civil disobedience(redirected from Civil disobedient)
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civil disobedience,refusal to obey a law or follow a policy believed to be unjust. Practitioners of civil disobedience usual base their actions on moral right and employ the nonviolent technique of passive resistancepassive resistance
a method of nonviolent protest against laws or policies in order to force a change or secure concessions; it is also known as nonviolent resistance and is the main tactic of civil disobedience.
..... Click the link for more information. in order to bring wider attention to the injustice. Risking punishment, such as violent retaliatory acts or imprisonment, they attempt to bring about changes in the law. In the modern era, civil disobedience has been used in such events as street demonstrations, marches, the occupying of buildings, and strikes and other forms of economic resistance.
The philosophy behind civil disobedience goes back to classical and biblical sources. Perhaps its most influential exposition can be found in Henry David ThoreauThoreau, Henry David
, 1817–62, American author, naturalist, social activist, and philosopher, b. Concord, Mass., grad. Harvard, 1837. Thoreau is considered one of the most influential figures in American thought and literature.
..... Click the link for more information. 's On the Duty of Civil Disobedience (1849), in which he claims that the individual, who grants the state its power in the first place, must follow the dictates of conscience in opposing unjust laws. Thoreau's work had an enormous impact on Mohandas GandhiGandhi, Mohandas Karamchand
, 1869–1948, Indian political and spiritual leader, b. Porbandar. In South Africa
Educated in India and in London, he was admitted to the English bar in 1889 and practiced law unsuccessfully in India for two years.
..... Click the link for more information. and the techniques that he employed first to gain Indian rights in South Africa and later to win independence for India. Gandhi developed the notion of satyagraha [Sanskrit: holding to truth], acts of civil disobedience marked by Indian tradition and his own high moral standards and sense of self-discipline. Attracting a huge number of followers from the Indian public, Gandhi was able to use the technique as an effective political tool and play a key role in bringing about the British decision to end colonial rule of his homeland. His was one of the few relatively unqualified successes in the history of civil disobedience.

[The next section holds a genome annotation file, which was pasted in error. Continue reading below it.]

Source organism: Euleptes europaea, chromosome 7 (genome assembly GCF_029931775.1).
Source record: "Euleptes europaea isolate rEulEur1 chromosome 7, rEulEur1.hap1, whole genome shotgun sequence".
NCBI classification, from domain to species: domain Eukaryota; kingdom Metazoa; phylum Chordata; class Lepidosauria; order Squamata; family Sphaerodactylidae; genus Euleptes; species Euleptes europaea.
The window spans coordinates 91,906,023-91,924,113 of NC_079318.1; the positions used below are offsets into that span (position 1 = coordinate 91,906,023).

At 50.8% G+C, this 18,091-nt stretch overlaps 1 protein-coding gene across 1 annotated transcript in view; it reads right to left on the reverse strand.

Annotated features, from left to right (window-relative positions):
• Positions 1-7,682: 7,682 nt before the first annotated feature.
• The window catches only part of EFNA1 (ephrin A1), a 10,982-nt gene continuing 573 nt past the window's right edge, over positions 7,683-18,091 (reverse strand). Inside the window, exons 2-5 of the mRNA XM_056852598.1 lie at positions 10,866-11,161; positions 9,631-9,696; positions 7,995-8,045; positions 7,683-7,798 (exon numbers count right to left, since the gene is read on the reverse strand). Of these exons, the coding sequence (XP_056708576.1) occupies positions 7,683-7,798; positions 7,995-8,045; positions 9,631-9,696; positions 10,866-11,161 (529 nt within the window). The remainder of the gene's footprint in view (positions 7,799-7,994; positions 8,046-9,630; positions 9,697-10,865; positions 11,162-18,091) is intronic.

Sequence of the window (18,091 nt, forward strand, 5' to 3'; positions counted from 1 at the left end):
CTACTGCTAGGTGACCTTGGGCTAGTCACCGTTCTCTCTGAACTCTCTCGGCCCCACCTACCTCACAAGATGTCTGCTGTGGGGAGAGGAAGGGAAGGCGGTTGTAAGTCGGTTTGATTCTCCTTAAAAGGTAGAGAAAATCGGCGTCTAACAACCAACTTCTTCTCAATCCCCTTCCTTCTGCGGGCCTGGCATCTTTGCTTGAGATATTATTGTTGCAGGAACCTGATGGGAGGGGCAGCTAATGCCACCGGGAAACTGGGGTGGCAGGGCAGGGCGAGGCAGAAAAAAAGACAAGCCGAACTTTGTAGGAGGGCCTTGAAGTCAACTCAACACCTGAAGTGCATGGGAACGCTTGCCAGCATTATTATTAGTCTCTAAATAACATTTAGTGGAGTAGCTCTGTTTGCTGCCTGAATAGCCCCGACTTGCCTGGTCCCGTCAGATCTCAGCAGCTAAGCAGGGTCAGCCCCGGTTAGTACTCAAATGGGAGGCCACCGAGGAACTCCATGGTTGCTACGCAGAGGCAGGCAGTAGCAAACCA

The philosophy and tactics of civil disobedience have been used by Quakers and other religious groups, the British labor movement, suffragists, feminists, adherents of prohibition, pacifists and other war resisters (see conscientious objectorconscientious objector,
person who, on the grounds of conscience, resists the authority of the state to compel military service. Such resistance, emerging in time of war, may be based on membership in a pacifistic religious sect, such as the Society of Friends (Quakers), the
..... Click the link for more information. ), supporters of the disabled, and a wide variety of other dissenters. In the United States, the most outstanding theoretician and practitioner of civil disobedience was civil-rights leader Dr. Martin Luther KingKing, Martin Luther, Jr.,
1929–68, American clergyman and civil-rights leader, b. Atlanta, Ga., grad. Morehouse College (B.A., 1948), Crozer Theological Seminary (B.D., 1951), Boston Univ. (Ph.D., 1955).
..... Click the link for more information. , Jr. During the 1950s and 60s he achieved international fame by leading numerous peaceful marches, boycotts, and sit-ins. Like Gandhi, he was jailed several times. The beatings, mass arrests, and even killings of civil-rights demonstrators pledged to nonviolent civil disobedience were important factors in swaying public opinion and in the ultimate passage of new civil-rights legislation (see integrationintegration,
in U.S. history, the goal of an organized movement to break down the barriers of discrimination and segregation separating African Americans from the rest of American society.
..... Click the link for more information. ). Civil disobedience in the United States traditionally has been associated with those on the left of the political spectrum, as were most participants in the anti–Vietnam War movementanti–Vietnam War movement,
domestic and international reaction (1965–73) in opposition to U.S. policy during the Vietnam War. During the four years following passage of the Tonkin Gulf resolution (Aug., 1964), which authorized U.S.
..... Click the link for more information. , but toward the end of the 20th cent. the strategy also began to be employed by those on the right, for example, by those involved in confrontational but nonviolent antiabortion activities.
See G. Woodcock, Civil Disobedience (1966); C. Bay and C. C. Walker, Civil Disobedience (1973, repr. 1999); D. R. Weber, ed., Civil Disobedience in America: A Documentary History (1978); J. De Nardo, Power in Numbers (1985); P. Harris, ed., Civil Disobedience (1989); H. A. Bedau, ed. Civil Disobedience in Focus (1991); P. Herngren, Paths of Resistance (1993); M. Randle, Civil Disobedience (1994); S. L. Carter, The Dissent of the Governed (1998); R. Bleiker, Popular Dissent, Human Agency, and Global Politics (2000); A. Roberts and T. G. Ash, ed., Civil Resistance and Power Politics (2009).